Biriyani must be the most the most underrated dish in the culinary world. Here in South Africa you even get it in cans, if you look in the right place. Very common over the whole of Asia, it appears.
It is very easy to make. Perhaps that is where the idea comes from that it is a commonplace dish and therefore treated with disdain.
However, there is much variation to this dish. You can make it in a multitude of flavours, ranging from mild to strong. You can actually make the meaty part very strongly spiced as the rice part will dilute the strength somewhat.
But the appeal of this dish lies in the gentle flavours it carries. If you intend to use saffron, it is sacrilege to make it too spicy. The spiciness will overpower the exotic flavour of the saffron and it will turn out to be just another spicy rice dish.
Biriyani is made in two parts, then assembled and steamed. Cook the rice and cook the meaty part. And the exotic flavour lies in the preparation of the meaty part. Especially the process.
The meat is marinated in a spiced yoghurt marinade. Fresh herbs make a huge difference to the end result. I used fresh coriander leaves. The rest of the herbs and spices are the normal ground spices available through your local supermarket or spice shop. Whatever you do, try your utmost to get hold of fresh herbs and spices. It really makes a difference.
For this version I decided to broadly go along with the basic recipe from my food blogger friend Maria Nasir. She lives in Lahore, Pakistan and makes the most heavenly food in her kitchen. Pakistani food is quite spiced, but not strong. They focus on flavours over there. You can find Maria's recipes at her Foodaholic web site. Well worth the visit.
Of course, the Hungry Sailor will impart his own ideas on the basic dish. Just because I live in a different part of the world and simply cannot get hold of the same spices as in Pakistan. But also just because the Hungry Sailor is in a creative mode.
Perhaps also because I am a bit of a pirate at heart. There is a saying in sailing circles that you should always be yourself, except when you can be a pirate. Then always be a pirate. Very tongue in cheek, but quite uplifting. So I decided to do the pirate thing.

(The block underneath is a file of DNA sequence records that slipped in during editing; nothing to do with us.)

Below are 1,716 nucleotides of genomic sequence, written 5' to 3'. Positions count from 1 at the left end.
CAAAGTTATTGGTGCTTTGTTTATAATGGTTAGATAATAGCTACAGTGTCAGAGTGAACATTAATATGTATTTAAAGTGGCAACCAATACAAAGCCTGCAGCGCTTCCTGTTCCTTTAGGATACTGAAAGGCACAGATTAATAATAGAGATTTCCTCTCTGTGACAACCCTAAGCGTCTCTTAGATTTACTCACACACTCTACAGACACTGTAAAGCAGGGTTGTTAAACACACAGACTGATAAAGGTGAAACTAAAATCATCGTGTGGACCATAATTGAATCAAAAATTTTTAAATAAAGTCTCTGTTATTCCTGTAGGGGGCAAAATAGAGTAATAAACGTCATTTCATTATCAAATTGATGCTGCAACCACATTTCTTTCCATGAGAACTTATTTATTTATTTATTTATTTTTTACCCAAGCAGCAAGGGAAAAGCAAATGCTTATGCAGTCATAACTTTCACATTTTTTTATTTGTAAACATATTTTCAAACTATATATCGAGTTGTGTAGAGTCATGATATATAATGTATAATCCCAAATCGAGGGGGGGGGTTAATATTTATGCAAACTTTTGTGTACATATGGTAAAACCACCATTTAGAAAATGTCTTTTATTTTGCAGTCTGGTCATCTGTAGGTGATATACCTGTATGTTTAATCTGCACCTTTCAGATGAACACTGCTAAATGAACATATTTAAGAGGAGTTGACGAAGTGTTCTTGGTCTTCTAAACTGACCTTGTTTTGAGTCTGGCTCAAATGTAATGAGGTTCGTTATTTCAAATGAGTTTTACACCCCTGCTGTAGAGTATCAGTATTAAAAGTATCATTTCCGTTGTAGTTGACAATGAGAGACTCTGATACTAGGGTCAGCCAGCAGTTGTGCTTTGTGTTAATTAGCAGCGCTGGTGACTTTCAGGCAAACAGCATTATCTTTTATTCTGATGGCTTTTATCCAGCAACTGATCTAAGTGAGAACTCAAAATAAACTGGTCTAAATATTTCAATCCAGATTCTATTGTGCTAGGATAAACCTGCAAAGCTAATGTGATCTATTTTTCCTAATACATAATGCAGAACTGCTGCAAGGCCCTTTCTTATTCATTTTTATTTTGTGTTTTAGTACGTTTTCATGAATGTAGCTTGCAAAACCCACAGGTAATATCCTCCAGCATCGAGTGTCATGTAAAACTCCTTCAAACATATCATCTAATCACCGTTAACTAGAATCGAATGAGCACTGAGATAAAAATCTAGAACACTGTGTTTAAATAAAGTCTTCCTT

I used Maria's recipe as input to my dish. You need to marinate the chicken, no arguments about that. Use lemon juice to cut the heat if too spicy. I used lemon as garnish only, This dish does not normally come out spicy.
You will need quite a large casserole with a lid to make this dish. As it is a rice dish, the rice needs to be fluffy and loose. You steam it slowly to obtain the final flavours.
So here goes.
|The marinade ingredients|
1 kg chicken. I used a barbecue pack with loose pieces.
2 medium onions, coarsely chopped
2 cloves garlic, finely chopped
1 dessert spoon level masala paste. (Get a recipe here)
1 teaspoon turmeric
250 ml plain yogurt
Some coriander leaves, chopped
1 teaspoon cumin powder
1 teaspoon heaped masala powder
|This is a chunky version|
pinch of saffron stalks, soaked in ½ cup of boiling water
2 star aniseed
3 cinnamon sticks
some butter for frying
1½ cup raw basmati rice
½ cup raw lentils
some butter for frying
MarinadeChop some of the coriander leaves and mix with the yogurt. Add the turmeric, some salt, masala powder and cumin. Mix thoroughly. Add the chicken and marinade for at least half an hour. I removed the skin from the breast and thighs. Cut the chicken into manageable pieces. I find that the marinade does nor penetrate the skin, so I remove chicken skin as far as is sensible. Cut the breast pieces into double thumb sized chunks. This dish is chunky.
After the meat has been properly marinated, start the cooking. As usual, we start by frying the onions in the butter until at least translucent, but preferably caramelized. Add the garlic at the end, frying it for about fifteen to twenty seconds. Then add the meat. You don't need all the marinade, so chuck it. It will clutter your final dish and make it soggy.
Main dishIn the mean time, cook the rice and lentils on the side.
Fry the meat until it is well cooked, then add the chopped tomatoes. Add the cinnamon sticks and aniseed at this stage. Turn the heat down to minimum and simmer for at least twenty minutes. The juices need to cook away a bit and the resulting masala needs to be on the dry side. Watch out for burning, you don't want that, it will make the dish bitter and you start over.
|The last part of the masala coming along nicely|
|Building the final dish|
Mix everything up before dishing up. Add salt as required. This dish has a very subtle set of flavours, so perhaps it is not a good idea to pair this with a heavy red wine. In Pakistan this is served with a raita, a sauce made of yogurt and spices.
Authored by Johan Zietsman
Last updated on 2014-09-21